The Chinese philosopher Zuangzi wrote about 2,500 years ago "I dreamed I was a butterfly, flitting around in the sky; then I awoke. Now I wonder: Am I a man who dreamed of being a butterfly, or am I a butterfly dreaming that I am a man?".
More recently Dolly Parton sang "Love is like a butterfly, as soft and gentle as a sigh...." - all of which shows that butterflies are quite special and appeal to everyone's imagination. Someone said to me the other day that it was a shame such beautiful creatures only live for a day - which set me thinking. While some insects are as short-lived as this, butterflies are not, so I have written this blog on their lifespan.
Languedoc-Roussillon has some 327 different butterflies, representing about 75% of species which exist in metropolitan France. In size they vary from the very tiny (no bigger than the nail of a little finger) to large (more than 5cm from wingtip to wingtip). As general rule, the larger it is, the longer its life as a flying insect.
This depends on many things and varies greatly. It depends on the size and species of the butterfly, where it lives, and what time of year it became an adult.
If there is an average life span of an adult (as a flying insect), it is about one month. Although the smallest will usually only survive for about one week, some of the larger ones can live for about nine months.
Butterflies are cold-blooded creatures, so climate and temperature make a difference to length of life. For instance, if the egg is laid just before cold weather, it will stay in egg-form until the weather warms, when the caterpillar will emerge. If the butterfly is an adult and it starts to turn colder (and it does not migrate south), it will hibernate somewhere until the weather warms. What this means is that the insect could technically live for many months past the average life span, dependent on climate and what stage of life it is in when winter comes.
During their lives as adults, they suffer the slings and arrows of misfortune. They can become rather tatty and often their wings become quite ragged, probably due to unfortunately close encounters with birds.
All butterflies undergo "complete metamorphosis." In order to grow into adults they go through four stages, each with a particular objective:
eggs hatch into caterpillars
caterpillars need to eat a lot
pupas house the metamorphosis stage
Dependent on species, climate and habitat, the whole cycle may take anywhere from one month to a year.
A butterfly starts life as a very small, round, oval or cylindrical egg, the shape being dependent on the species. They are usually laid on the leaves of plants.
The egg hatches and the caterpillar emerges. The egg is always laid on the type of leaf the caterpillar will eat – each species liking only certain types of leaves.
They grow quickly. When born, they are small; when they start eating, they grow rapidly. Their exoskeleton (skin) does not stretch or grow, so they moult several times.
As soon as a caterpillar is fully grown it turns into a pupa, also known as a chrysalis.
Within this the old body parts undergo a metamorphosis to become the adult butterfly.
When it emerges, both of the wings are soft and folded against its body. As soon as it has rested, it will pump blood into the wings in order to get them working – and then fly. Usually within a three or four-hour period, the butterfly will master flying and will search for a mate in order to reproduce.
In this fourth and final stage they are constantly on the look out to reproduce. The butterfly life cycle then starts again.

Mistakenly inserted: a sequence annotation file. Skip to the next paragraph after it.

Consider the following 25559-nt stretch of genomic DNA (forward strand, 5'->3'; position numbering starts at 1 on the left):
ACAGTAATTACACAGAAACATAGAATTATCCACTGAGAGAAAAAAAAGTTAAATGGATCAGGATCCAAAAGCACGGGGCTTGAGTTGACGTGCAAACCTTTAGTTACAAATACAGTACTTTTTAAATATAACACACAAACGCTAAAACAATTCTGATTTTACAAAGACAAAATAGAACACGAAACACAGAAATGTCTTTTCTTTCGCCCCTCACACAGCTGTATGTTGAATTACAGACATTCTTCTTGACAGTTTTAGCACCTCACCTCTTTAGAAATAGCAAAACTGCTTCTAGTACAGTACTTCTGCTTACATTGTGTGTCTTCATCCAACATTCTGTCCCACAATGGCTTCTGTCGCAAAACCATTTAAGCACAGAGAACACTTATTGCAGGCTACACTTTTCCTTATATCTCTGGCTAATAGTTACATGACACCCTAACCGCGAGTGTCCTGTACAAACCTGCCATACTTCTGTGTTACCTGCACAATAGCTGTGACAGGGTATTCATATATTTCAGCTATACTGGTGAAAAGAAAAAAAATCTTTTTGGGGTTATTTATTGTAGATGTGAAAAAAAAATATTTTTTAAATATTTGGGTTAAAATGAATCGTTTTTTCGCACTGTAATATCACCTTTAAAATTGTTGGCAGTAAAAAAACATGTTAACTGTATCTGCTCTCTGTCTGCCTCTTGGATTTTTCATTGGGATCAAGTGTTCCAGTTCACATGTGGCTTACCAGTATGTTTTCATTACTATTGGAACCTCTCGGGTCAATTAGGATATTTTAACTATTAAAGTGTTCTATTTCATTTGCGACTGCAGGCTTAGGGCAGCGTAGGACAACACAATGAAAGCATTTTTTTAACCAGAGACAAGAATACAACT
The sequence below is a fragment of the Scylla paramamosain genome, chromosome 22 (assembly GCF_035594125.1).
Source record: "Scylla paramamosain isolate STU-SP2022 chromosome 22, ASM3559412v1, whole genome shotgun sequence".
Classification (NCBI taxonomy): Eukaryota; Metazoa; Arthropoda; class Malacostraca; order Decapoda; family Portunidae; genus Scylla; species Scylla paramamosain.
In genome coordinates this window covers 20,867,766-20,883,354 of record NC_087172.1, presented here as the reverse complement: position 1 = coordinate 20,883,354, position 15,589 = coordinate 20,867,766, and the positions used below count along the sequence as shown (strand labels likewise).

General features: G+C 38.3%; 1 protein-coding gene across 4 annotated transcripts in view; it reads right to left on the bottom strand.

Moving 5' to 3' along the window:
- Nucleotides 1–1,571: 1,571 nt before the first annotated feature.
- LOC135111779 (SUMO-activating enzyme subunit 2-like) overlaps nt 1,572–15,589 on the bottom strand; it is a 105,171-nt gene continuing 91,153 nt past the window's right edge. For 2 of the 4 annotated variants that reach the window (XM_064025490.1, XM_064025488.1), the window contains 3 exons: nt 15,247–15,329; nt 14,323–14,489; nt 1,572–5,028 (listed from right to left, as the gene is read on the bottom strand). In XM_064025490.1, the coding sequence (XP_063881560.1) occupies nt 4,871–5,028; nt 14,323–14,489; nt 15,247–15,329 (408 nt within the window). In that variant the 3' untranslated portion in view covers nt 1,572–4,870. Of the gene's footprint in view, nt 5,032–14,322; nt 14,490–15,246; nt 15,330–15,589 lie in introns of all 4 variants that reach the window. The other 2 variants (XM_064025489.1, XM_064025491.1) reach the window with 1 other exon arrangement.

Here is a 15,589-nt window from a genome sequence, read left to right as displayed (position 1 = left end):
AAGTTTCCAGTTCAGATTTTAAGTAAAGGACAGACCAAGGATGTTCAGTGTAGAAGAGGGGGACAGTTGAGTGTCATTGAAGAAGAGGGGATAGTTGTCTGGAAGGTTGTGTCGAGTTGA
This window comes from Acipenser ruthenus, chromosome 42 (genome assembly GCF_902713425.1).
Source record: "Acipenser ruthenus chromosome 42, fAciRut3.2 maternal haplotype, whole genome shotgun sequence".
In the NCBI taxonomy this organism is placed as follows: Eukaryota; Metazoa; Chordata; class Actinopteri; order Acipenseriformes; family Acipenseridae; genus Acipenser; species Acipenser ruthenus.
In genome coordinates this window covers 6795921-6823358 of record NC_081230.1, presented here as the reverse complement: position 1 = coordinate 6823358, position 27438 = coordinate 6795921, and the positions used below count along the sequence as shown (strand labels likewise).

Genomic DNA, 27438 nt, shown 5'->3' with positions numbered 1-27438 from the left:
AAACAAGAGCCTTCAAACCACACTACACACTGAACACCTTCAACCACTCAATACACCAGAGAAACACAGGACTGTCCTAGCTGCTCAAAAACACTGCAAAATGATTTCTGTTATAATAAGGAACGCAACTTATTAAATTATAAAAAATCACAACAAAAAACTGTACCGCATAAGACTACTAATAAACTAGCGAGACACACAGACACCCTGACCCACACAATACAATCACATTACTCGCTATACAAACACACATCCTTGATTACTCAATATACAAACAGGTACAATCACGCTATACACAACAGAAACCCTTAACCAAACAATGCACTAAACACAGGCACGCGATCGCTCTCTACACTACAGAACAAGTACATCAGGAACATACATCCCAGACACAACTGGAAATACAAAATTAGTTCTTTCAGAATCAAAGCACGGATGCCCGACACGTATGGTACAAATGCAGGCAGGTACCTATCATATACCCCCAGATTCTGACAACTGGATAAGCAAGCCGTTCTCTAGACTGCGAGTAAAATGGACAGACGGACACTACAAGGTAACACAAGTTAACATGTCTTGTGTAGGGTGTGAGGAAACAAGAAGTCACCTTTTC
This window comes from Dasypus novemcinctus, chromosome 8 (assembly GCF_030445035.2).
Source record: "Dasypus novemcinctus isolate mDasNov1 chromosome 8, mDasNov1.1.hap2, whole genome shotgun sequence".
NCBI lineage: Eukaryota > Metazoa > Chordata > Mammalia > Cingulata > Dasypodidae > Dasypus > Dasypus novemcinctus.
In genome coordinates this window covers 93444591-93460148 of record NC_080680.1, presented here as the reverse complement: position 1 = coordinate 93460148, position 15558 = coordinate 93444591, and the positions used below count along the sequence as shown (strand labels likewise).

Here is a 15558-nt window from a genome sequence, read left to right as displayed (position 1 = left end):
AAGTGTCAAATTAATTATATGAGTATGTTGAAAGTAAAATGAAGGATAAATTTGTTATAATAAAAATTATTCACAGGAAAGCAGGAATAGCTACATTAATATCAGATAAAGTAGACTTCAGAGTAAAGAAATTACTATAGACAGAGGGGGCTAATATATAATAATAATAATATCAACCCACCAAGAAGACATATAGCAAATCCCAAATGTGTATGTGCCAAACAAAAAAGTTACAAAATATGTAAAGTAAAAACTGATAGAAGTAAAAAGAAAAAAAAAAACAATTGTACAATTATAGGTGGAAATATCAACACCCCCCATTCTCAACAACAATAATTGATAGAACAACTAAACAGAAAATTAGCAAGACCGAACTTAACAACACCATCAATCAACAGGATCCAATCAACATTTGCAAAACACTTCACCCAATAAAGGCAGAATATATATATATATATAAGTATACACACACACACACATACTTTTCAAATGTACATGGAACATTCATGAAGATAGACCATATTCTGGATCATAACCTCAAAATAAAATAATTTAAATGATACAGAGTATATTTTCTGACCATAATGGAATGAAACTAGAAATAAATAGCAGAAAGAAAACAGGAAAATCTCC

Some species, including the Peacock, the Red Admiral and the Small Tortoiseshell, hibernate as adults. On warm winter days they will sometimes be seen flying or basking in the sunshine.
Most survive the winter as eggs, caterpillars or pupas; the Green Hairstreak and the Swallowtail above, for instance, both hibernate as a pupa, the Green Hairstreak usually among stones, leaves or moss at the base of trees or shrubs.
How many broods?
Some butterflies are univoltine, meaning one brood or generation each year. Others are bivoltine or even, like the Painted Lady (picture below), trivoltine.
Those with a short life-cycle can produce from one to three generations in a year. The Green Hairstreak (above) has only one and is normally seen flying between March and June. At the opposite end of the scale Lang's Short-tailed Blue (Leptotes pirithous), also a small species, is polyvoltine, has a complete cycle of 4-8 weeks and can be seen flying from February to October.
This happens to a few species. The best known is probably the Monarch which moves in large numbers northwards from Mexico into the USA each year.
Better known in Europe is the Painted Lady (Vanessa cardhui). This remarkable butterfly seems to follow a 10-year cycle of massive population explosions, the last one being in 2009. Following a huge springtime emergence in N. Africa millions of individuals head north into Europe including UK, sometimes travelling over 6,000 kilometres from their point of origin.
For more on this phenomenon see the list of useful websites below.
It seems to me that there have been fewer butterflies around our area this year. This view is completely subjective and it could just be that I have been in the wrong place at the wrong time. I am certain, however, that the number of Marbled Whites (Melanargia) has been reducing each year for a number of years; they used to be plentiful but this year (2015) they have been quite scarce. I don't know why.
Having been inspired to write this blog by comments about how long butterflies might live, subsequent research has shown me even more how fascinating these beautiful insects are and how astonishing and complex nature can be.
Please follow this link to go to my gallery where you can see some of the delightful butterflies found in this region.
Information can be found on-line in the following places, among others:
and of course Wikipedia.